(Maple Ridge Museum)                                These early games often had simple patterns on monochrome screens but they sold for $70 each.

(Maple Ridge Museum) These early games often had simple patterns on monochrome screens but they sold for $70 each.

Looking Back: And the games begin

New exhibit now open at the Maple Ridge Museum.

As summer winds down and the kids head back to school, we would like to reflect on a cultural pastime that many of us likely participated in at some point this summer – video games.

In honour of our new exhibit, “20th Century Gamer: 50 Years of Innovation and Technology in Gaming,” we consider the history of computer and video gaming and the controversy that has surrounded it from the beginning.

While the debate about violence and adult themes in video games is ongoing, we can reflect on the history of that debate.

Even before video games, pinball parlours – the first arcades – were governed by anti-gambling laws throughout North America. The first pinball tables were simple machines where the player would simply pull a spring and launch a steel ball to see where on the board it went.

It was not until 1947 that flappers were added, making the game one of chance and skill, which took it out of the realm of gambling.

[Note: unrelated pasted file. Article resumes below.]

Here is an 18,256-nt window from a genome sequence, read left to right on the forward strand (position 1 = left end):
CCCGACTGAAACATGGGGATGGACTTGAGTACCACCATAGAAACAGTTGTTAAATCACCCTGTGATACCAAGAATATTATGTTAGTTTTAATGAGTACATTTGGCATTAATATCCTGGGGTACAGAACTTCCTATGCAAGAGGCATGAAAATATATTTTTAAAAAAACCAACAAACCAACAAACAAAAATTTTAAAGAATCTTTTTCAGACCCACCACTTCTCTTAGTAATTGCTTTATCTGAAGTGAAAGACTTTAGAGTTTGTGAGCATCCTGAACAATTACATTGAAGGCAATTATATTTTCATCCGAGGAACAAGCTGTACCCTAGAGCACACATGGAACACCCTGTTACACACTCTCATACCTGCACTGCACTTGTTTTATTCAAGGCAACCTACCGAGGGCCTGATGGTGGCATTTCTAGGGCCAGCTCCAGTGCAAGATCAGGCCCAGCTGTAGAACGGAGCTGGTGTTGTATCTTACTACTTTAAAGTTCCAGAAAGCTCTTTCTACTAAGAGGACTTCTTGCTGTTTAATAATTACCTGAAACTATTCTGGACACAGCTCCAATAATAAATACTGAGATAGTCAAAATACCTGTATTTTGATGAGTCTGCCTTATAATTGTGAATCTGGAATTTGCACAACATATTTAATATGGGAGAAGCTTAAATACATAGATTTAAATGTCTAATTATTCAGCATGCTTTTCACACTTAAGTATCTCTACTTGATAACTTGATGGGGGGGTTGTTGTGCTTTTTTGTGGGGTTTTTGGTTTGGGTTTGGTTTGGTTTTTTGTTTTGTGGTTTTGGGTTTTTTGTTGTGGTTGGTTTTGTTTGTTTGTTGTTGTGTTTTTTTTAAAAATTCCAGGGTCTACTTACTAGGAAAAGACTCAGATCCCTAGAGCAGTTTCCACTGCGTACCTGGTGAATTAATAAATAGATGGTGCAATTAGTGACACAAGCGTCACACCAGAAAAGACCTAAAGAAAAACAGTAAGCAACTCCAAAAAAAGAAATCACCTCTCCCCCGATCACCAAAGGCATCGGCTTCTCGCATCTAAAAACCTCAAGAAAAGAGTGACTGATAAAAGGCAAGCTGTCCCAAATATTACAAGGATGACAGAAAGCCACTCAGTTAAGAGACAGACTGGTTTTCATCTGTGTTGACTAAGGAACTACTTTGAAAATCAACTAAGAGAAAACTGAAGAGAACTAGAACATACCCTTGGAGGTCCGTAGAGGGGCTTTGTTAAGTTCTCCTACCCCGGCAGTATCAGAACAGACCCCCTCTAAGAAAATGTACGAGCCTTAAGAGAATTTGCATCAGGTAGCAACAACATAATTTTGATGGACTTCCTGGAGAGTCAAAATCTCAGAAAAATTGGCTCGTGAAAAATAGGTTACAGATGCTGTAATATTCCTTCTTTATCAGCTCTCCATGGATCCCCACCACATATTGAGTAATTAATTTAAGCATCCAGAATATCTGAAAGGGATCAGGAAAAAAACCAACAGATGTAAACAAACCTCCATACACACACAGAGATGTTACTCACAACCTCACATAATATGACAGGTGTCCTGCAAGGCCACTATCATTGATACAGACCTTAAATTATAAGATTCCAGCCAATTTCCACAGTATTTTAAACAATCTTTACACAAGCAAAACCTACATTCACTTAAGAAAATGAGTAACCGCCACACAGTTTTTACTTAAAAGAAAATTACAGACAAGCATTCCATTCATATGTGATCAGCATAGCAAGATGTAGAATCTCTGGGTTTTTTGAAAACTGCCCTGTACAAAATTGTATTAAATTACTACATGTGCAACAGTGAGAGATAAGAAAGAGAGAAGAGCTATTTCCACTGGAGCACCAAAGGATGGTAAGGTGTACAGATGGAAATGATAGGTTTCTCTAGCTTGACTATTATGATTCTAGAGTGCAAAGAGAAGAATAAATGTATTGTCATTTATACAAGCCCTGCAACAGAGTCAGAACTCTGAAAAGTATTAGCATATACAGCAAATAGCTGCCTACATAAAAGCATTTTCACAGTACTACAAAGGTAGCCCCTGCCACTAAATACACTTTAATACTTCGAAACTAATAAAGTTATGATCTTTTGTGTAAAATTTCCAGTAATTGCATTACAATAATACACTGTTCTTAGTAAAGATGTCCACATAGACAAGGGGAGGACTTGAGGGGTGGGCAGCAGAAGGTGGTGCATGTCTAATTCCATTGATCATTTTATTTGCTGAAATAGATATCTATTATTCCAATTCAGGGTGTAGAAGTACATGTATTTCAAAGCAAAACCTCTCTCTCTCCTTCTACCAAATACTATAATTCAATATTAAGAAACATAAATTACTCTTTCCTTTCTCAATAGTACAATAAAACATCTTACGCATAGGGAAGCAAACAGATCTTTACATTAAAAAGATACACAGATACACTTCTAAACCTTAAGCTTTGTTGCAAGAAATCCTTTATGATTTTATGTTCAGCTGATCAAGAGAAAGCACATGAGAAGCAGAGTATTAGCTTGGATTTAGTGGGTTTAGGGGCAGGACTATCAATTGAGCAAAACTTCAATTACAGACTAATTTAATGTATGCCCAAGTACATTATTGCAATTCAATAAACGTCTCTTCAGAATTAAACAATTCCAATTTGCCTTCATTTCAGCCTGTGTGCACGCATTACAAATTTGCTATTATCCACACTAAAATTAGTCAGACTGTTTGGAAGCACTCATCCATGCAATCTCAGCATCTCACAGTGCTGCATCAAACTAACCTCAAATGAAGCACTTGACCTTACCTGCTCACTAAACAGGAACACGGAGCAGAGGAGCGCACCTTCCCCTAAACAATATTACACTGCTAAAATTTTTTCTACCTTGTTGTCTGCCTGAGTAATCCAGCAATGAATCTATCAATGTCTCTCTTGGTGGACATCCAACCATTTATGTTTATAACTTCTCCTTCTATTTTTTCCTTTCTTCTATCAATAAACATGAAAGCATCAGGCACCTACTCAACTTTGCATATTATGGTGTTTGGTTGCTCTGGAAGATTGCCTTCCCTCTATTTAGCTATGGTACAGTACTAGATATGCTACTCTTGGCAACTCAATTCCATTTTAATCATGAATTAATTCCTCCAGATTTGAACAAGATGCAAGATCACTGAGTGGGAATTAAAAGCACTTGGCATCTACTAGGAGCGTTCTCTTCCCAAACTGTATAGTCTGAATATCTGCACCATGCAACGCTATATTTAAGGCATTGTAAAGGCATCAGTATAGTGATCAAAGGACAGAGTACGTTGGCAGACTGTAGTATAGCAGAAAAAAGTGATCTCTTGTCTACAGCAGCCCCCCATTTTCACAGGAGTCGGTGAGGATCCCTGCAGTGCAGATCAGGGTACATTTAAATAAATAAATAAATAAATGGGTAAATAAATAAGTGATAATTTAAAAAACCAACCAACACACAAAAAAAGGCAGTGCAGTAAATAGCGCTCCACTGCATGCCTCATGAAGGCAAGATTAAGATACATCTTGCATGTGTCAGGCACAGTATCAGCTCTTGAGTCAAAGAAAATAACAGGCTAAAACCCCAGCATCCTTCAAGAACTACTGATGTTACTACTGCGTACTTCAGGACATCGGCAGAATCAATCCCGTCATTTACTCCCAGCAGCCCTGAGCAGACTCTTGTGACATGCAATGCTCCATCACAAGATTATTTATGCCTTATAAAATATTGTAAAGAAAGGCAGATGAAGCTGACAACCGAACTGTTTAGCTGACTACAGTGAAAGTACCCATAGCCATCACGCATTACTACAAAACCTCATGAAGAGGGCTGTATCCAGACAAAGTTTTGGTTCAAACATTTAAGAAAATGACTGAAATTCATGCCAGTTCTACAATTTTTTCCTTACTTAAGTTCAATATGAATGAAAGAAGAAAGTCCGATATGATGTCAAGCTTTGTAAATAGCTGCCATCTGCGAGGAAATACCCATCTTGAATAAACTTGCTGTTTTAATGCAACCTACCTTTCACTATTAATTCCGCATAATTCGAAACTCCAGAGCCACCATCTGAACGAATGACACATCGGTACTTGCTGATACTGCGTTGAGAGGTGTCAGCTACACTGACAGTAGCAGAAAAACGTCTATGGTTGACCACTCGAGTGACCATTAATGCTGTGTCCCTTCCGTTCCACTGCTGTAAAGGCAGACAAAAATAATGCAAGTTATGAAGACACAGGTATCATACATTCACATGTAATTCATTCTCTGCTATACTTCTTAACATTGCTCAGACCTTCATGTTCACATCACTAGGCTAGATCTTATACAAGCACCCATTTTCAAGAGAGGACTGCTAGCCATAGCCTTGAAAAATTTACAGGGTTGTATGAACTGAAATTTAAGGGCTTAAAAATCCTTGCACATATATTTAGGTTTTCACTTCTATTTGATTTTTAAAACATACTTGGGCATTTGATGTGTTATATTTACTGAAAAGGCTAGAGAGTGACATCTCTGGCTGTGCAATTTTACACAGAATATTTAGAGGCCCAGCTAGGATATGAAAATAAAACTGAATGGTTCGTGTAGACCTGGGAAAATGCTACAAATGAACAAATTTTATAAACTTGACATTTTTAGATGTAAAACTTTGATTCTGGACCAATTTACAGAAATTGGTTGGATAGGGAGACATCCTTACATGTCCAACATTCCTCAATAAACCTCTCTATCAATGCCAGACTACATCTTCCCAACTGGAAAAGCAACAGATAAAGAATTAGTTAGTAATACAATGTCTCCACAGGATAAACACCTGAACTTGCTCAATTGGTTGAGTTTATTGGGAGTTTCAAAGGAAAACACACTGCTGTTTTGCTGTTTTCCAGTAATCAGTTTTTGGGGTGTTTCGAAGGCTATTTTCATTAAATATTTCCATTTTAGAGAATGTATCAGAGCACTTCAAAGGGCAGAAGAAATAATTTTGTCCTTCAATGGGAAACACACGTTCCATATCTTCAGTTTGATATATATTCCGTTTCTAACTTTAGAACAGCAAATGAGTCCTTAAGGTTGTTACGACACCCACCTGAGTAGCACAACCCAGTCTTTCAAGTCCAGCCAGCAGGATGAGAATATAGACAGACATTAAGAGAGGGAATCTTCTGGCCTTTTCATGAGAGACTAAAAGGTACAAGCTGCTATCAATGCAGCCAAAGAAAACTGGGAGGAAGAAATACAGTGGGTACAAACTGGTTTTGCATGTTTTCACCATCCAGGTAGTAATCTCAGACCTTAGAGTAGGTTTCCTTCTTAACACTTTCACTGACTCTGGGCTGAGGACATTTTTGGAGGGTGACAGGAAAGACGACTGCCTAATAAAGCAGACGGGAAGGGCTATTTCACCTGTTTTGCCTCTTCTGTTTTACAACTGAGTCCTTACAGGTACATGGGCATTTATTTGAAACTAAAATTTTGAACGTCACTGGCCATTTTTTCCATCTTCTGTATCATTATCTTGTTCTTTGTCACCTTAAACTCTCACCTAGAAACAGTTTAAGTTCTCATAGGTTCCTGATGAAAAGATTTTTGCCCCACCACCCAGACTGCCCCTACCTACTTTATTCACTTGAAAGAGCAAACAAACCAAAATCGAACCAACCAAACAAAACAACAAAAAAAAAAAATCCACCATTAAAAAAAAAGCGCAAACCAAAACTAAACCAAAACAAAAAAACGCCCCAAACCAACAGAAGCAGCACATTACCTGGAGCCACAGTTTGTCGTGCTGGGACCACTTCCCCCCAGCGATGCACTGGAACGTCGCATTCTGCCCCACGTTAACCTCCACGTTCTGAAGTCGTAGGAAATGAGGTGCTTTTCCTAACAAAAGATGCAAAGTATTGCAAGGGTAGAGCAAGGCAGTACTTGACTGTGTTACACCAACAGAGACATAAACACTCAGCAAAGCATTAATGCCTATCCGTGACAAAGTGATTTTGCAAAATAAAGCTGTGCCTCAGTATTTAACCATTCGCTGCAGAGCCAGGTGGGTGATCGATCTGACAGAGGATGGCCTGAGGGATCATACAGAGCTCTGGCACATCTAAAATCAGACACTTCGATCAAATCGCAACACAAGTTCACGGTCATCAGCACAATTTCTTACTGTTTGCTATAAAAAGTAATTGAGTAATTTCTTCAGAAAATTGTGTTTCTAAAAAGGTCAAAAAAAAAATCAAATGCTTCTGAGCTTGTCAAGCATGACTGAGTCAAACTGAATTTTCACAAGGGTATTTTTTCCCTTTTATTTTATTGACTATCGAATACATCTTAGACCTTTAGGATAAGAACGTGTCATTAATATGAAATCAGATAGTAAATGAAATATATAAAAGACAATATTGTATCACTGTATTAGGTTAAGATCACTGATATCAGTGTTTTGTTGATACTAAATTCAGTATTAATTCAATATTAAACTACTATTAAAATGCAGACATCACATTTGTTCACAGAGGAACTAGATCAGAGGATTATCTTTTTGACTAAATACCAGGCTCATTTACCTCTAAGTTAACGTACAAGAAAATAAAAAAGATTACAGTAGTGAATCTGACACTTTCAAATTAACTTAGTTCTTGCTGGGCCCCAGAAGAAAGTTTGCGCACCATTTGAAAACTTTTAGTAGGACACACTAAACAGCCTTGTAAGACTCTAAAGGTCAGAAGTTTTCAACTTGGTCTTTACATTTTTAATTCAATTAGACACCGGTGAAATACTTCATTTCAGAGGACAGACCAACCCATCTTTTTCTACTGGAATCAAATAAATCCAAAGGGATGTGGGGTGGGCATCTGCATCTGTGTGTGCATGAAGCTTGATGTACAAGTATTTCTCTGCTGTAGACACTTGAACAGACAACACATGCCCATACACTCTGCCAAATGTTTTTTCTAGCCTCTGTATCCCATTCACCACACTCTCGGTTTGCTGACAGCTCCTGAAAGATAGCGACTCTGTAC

Controversy soon moved to video games, with the first Pong games available to the public beginning in the early 1970s. Those early debates centered on the health of staring at the TV for hours on end, and spending too much time indoors, a debate that had begun with the growing popularity of televisions in the ’60s.

Despite the new availability of home video game consoles, they were expensive machines, making the local arcade the best place to affordably play the newest and coolest games.

The popularity of arcades skyrocketed as companies produced games exclusively for arcade machines throughout the 1970s and ’80s. The growth of arcades, and the fact that the primary audience was children and teens, prompted lawmakers to limit how close an arcade could be to schools.

The main argument was that arcades were so addictive they resulted in severe truancy. Some cities passed laws restricting arcades from opening during school hours, laws that are still in effect in some places today.

When the “first-person shooter” game was created in the mid ’80s, the debate about violence in children’s media began in earnest. This debate was carried over from concerns about violence in comic strips, which had been protested by child welfare groups since the 1940s.

Despite growing criticisms and controversy, first-person shooter games, mostly war-themed, quickly caught on and eventually expanded to the ever growing home video game console market.

As graphics got better and home consoles became more powerful, the debate has only continued.

If you want to learn more about the history of video games and their development, come visit the new exhibit now open at the Maple Ridge Museum, on until March 2019.

Shea Henry is

curator of the Maple Ridge Museum.